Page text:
essays and texts. It became increasingly clear the system of philosophy
he had developed was both too abstract and too rigid in many ways. Hegel
continued to lecture until the end of his life, but the lectures were notoriously
Hegel had become absent-minded near the end of his life. Anecdotes abound,
including one story of Hegel arriving for a lecture wearing only one shoe.
Yet the real decline in his later years was marked by a hypocrisy: Hegel
came to believe his theories were "truths," able to withstand
time. This belief contradicts Hegel's own theory that all thoughts decay,
replaced by new ideas. It is clear Hegel came to believe he was the most
influential philosopher of his time.
In 1831, a cholera epidemic swept across Germany. Hegel was ill for only
one day. He died quietly, in his sleep, on 13 November.
1770 August 27
Born at No. 53 Eberhardstrasse in Stuttgart.
Enrolls in the Protestant Theological Foundation (Stift) at the University
of Tübingen to become a clergyman.
The French Revolution, which shaped Hegel's political views.
Hegel and other young radicals plant a "Freedom Tree" outside
Hired by Captain Carl Friedrich Steiger von Tschugg to tutor the
captain's three children. Hegel remains for three years.
Moves to Frankfurt as a private tutor.
Father dies, leaving an inheritance.
Moves to Jena, where he is to be a lecturer at the University. Hegel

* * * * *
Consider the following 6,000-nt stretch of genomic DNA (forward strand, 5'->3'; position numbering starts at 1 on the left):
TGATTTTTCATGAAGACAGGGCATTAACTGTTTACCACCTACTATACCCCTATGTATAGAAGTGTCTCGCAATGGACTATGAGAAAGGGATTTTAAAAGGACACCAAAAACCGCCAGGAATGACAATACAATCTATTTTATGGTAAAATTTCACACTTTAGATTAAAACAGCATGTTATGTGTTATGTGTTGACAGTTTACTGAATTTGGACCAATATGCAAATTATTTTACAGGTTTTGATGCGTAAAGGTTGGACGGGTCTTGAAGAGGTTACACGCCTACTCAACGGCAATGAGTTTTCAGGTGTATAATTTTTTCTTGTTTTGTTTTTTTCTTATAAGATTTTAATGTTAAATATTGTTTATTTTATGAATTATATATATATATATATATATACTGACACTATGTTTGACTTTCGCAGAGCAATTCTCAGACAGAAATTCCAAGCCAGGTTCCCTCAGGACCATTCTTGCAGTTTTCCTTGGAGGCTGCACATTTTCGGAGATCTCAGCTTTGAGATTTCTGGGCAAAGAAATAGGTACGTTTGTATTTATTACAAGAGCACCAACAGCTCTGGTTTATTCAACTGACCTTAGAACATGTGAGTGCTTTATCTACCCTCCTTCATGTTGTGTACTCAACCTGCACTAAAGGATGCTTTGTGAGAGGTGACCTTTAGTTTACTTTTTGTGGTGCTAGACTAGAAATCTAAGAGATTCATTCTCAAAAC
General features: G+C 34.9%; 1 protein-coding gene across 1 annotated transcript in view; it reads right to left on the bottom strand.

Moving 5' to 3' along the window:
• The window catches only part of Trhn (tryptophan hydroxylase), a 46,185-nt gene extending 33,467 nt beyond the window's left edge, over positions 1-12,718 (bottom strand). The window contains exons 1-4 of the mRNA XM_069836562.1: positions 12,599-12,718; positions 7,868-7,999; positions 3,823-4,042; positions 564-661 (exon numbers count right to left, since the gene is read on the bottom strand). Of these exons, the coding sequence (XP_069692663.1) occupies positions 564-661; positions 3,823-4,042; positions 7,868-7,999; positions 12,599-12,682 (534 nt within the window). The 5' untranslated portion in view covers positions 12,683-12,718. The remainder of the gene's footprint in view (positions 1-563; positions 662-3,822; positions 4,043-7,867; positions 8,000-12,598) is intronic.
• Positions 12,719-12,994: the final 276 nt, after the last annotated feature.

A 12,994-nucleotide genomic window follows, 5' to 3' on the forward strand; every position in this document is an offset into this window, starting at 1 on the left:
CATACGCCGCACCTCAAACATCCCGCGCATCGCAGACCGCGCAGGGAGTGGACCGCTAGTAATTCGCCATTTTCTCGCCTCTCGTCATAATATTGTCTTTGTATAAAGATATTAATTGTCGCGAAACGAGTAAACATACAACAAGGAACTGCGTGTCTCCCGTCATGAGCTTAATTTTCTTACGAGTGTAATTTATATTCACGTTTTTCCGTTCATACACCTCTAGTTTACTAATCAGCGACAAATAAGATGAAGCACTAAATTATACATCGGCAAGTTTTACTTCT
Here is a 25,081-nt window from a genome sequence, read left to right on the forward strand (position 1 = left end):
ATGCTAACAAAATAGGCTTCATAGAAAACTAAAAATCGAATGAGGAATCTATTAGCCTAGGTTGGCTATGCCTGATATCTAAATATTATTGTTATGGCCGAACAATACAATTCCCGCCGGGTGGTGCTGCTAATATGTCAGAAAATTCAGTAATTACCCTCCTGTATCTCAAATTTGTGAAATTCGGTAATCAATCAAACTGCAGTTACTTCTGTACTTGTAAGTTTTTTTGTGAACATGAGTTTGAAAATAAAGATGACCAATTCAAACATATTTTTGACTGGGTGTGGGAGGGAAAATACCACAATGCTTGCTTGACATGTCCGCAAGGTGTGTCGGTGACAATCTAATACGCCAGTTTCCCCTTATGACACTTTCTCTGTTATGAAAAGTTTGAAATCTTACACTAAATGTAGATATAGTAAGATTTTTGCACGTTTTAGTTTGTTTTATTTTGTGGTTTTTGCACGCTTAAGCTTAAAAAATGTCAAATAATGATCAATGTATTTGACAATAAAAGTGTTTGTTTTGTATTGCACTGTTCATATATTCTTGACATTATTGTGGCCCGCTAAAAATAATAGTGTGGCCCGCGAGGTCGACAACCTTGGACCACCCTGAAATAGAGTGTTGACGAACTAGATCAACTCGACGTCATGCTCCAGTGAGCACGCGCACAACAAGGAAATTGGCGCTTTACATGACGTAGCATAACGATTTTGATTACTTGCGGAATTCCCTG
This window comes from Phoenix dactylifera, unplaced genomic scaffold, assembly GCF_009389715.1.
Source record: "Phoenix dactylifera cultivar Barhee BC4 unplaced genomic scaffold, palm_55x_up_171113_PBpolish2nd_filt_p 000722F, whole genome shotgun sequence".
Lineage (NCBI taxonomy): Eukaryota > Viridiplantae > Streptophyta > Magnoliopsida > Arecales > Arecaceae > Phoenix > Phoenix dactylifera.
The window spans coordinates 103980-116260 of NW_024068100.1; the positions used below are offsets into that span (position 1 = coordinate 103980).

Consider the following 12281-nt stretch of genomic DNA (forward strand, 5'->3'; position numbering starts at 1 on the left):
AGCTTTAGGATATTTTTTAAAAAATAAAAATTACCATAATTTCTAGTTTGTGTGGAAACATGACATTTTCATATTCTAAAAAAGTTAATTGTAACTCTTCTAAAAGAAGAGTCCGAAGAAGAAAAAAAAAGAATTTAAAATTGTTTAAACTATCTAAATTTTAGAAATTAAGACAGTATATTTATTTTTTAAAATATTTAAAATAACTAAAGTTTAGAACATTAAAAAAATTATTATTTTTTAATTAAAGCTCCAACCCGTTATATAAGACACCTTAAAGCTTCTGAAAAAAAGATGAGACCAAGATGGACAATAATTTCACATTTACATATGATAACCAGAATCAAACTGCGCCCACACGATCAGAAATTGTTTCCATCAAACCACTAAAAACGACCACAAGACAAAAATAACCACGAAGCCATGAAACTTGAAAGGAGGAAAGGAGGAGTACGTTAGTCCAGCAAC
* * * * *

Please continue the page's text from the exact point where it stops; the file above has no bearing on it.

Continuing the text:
is not paid a salary until 1807.
Publishes first full-length text, Difference Between the Philosophical
Systems of Fichte and Schelling. Hegel supports his friend,
1806 October 12
Napoleon invades Jena.
1807 February 5
Hegel's illegitimate son Ludwig is born -- to Christiana Burkhardt,
the wife of his landlord. She receives support from Hegel for the child.
1807 February 20
Accepts the post of editor at the Bamburg Zeitung, a
Catholic newspaper in Bavaria.
Moves to Nuremburg as Rector and Professor of Philosophy at the Gymnasium
for Boys. Hegel served as headmaster until 1816.
Marries Marie von Tucker, the daughter of a respected Nuremberg family.
Hegel brings Ludwig, his son, to join the family in Nuremberg. Hegel
has two young sons by his wife.
1816 July 30
Hegel is offered a post in Heidelberg, his first full-time academic
Encyclopaedia of the Philosophical Sciences in Outline is
published. This work marks the unification of Hegel's philosophical
Appointed by Baron Karl Sigmund von Altenstein to the Royal Academic
Board of Examiners.
1831 November 13
Dies of cholera.
The Positivity of Christian Religion, Essay: 1795
First Programme for a System of German Idealism, Essay
with Schelling: 1796
The Spirit of Christianity and its Fate, Essay: 1799
Difference Between the Philosophical Systems of Fichte and Schelling,
Phenomenology of Spirit, Essay: 1807
Science of Logic, Essay: 1812-1816
Encyclopedia of Philosophy, Text: 1817
Philosophy of Right (Law), Essay: 1821
One need look no further than Georg W. F. Hegel's first major work, Phenomenology,
to understand his influence upon existentialism. Søren
Kierkegaard might have made a career of attacking Hegel's theories,
but at the core the two shared an important theory: Terror is the result
of Freedom asserted abstractly. What Hegel named "Terror" is "Anxiety" in